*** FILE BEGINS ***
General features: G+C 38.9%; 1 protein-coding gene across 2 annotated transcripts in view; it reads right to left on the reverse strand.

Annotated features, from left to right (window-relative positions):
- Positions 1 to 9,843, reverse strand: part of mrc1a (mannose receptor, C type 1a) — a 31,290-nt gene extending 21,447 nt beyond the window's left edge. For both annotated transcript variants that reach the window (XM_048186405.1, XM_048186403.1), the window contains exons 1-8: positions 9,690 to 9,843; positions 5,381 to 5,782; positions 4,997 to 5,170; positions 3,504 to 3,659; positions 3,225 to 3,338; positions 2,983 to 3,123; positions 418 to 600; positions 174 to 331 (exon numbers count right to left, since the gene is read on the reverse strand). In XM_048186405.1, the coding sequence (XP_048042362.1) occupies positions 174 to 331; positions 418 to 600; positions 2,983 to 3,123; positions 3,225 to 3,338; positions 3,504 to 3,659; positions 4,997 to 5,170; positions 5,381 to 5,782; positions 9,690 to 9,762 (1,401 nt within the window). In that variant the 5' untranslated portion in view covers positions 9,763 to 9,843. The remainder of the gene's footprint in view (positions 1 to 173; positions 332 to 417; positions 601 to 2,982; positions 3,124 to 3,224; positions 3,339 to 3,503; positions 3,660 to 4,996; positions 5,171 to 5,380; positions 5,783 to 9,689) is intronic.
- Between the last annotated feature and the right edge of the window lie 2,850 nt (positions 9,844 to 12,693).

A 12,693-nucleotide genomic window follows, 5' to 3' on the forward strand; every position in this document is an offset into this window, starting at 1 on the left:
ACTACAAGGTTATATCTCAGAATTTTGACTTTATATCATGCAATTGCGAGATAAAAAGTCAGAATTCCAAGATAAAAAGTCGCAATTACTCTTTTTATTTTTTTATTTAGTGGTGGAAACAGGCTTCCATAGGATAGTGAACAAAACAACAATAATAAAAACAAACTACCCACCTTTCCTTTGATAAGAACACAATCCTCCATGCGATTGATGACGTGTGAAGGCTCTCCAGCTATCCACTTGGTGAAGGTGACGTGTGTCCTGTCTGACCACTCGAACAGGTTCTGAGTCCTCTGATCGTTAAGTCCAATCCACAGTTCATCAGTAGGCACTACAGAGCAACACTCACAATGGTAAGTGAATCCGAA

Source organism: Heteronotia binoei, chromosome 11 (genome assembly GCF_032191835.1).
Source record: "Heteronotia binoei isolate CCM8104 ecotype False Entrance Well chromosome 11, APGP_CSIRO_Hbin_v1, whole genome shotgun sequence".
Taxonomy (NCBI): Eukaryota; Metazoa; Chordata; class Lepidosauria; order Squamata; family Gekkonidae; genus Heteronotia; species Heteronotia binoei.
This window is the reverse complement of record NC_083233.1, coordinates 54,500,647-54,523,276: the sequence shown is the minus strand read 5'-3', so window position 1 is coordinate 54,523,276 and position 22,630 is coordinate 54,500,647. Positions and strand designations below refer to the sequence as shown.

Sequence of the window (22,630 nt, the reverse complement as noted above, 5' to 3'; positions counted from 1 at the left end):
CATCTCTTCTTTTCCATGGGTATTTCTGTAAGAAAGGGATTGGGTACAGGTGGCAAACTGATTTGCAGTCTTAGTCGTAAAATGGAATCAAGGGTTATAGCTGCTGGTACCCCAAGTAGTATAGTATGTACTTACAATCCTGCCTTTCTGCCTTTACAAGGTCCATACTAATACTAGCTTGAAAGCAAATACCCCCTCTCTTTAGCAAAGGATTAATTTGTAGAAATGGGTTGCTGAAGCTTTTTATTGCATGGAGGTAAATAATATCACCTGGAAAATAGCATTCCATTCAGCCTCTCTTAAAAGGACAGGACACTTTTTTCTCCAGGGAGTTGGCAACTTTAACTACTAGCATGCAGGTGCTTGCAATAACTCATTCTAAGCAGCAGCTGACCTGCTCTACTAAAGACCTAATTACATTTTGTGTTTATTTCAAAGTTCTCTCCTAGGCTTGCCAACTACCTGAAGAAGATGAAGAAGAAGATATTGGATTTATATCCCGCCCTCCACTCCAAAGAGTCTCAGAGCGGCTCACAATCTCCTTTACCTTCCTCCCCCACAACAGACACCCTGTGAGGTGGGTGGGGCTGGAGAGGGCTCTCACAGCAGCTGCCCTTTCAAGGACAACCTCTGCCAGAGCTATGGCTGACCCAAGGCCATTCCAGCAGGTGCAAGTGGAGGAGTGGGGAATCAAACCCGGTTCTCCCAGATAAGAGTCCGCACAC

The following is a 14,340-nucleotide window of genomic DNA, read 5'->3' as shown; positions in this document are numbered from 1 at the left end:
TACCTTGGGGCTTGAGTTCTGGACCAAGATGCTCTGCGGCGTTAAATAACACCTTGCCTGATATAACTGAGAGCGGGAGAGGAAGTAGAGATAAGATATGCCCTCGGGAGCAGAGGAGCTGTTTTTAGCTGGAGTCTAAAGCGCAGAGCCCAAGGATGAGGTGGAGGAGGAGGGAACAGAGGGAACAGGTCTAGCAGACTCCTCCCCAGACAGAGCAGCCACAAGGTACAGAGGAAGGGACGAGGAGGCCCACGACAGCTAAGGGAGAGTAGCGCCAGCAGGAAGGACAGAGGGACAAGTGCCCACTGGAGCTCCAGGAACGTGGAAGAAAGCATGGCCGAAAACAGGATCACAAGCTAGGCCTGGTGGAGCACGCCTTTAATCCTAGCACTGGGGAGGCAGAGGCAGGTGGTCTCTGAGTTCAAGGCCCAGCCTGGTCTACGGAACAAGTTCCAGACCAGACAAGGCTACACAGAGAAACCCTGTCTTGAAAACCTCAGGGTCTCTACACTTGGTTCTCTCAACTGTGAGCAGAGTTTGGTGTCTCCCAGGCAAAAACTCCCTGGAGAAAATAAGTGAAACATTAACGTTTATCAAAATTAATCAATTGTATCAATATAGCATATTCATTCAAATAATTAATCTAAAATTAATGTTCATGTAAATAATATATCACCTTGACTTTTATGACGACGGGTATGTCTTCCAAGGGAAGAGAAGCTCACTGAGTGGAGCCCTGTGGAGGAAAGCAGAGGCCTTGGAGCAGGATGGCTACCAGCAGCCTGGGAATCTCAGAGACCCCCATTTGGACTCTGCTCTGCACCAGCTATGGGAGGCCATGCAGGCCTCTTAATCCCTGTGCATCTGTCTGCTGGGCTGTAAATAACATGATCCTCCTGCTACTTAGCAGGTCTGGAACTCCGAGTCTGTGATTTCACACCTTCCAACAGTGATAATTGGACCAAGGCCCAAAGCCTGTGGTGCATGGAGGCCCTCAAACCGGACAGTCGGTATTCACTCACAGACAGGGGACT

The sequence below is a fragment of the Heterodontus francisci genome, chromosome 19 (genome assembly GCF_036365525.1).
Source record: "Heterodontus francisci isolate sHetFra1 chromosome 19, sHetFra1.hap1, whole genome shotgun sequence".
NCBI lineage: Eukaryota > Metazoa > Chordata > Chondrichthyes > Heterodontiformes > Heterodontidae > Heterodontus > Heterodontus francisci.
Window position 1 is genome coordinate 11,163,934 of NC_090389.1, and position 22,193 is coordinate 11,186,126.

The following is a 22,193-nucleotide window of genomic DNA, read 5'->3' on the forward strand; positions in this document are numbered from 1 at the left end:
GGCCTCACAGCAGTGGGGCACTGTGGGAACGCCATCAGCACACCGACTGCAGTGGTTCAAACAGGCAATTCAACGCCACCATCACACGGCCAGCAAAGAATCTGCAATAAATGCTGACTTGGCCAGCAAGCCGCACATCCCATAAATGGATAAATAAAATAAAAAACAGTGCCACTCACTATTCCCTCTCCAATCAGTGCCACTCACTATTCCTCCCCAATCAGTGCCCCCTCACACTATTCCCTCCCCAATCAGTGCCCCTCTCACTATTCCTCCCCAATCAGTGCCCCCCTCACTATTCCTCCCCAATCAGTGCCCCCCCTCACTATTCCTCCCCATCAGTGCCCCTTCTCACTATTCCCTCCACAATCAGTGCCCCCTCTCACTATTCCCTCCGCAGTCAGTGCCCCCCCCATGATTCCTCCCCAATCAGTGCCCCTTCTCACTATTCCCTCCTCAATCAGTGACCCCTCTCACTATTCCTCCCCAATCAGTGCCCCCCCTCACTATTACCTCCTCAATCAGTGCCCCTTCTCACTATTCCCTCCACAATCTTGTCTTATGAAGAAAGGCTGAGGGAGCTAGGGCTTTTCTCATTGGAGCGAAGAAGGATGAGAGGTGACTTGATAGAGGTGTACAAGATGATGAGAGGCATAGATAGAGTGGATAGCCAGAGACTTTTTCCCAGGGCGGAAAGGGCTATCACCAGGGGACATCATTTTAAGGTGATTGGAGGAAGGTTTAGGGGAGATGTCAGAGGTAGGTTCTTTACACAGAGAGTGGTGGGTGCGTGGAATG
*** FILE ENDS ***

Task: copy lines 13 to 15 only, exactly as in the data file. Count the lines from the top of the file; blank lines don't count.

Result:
The following is a 14,340-nucleotide window of genomic DNA, read 5'->3' as shown; positions in this document are numbered from 1 at the left end:
TACCTTGGGGCTTGAGTTCTGGACCAAGATGCTCTGCGGCGTTAAATAACACCTTGCCTGATATAACTGAGAGCGGGAGAGGAAGTAGAGATAAGATATGCCCTCGGGAGCAGAGGAGCTGTTTTTAGCTGGAGTCTAAAGCGCAGAGCCCAAGGATGAGGTGGAGGAGGAGGGAACAGAGGGAACAGGTCTAGCAGACTCCTCCCCAGACAGAGCAGCCACAAGGTACAGAGGAAGGGACGAGGAGGCCCACGACAGCTAAGGGAGAGTAGCGCCAGCAGGAAGGACAGAGGGACAAGTGCCCACTGGAGCTCCAGGAACGTGGAAGAAAGCATGGCCGAAAACAGGATCACAAGCTAGGCCTGGTGGAGCACGCCTTTAATCCTAGCACTGGGGAGGCAGAGGCAGGTGGTCTCTGAGTTCAAGGCCCAGCCTGGTCTACGGAACAAGTTCCAGACCAGACAAGGCTACACAGAGAAACCCTGTCTTGAAAACCTCAGGGTCTCTACACTTGGTTCTCTCAACTGTGAGCAGAGTTTGGTGTCTCCCAGGCAAAAACTCCCTGGAGAAAATAAGTGAAACATTAACGTTTATCAAAATTAATCAATTGTATCAATATAGCATATTCATTCAAATAATTAATCTAAAATTAATGTTCATGTAAATAATATATCACCTTGACTTTTATGACGACGGGTATGTCTTCCAAGGGAAGAGAAGCTCACTGAGTGGAGCCCTGTGGAGGAAAGCAGAGGCCTTGGAGCAGGATGGCTACCAGCAGCCTGGGAATCTCAGAGACCCCCATTTGGACTCTGCTCTGCACCAGCTATGGGAGGCCATGCAGGCCTCTTAATCCCTGTGCATCTGTCTGCTGGGCTGTAAATAACATGATCCTCCTGCTACTTAGCAGGTCTGGAACTCCGAGTCTGTGATTTCACACCTTCCAACAGTGATAATTGGACCAAGGCCCAAAGCCTGTGGTGCATGGAGGCCCTCAAACCGGACAGTCGGTATTCACTCACAGACAGGGGACT

The sequence below is a fragment of the Heterodontus francisci genome, chromosome 19 (genome assembly GCF_036365525.1).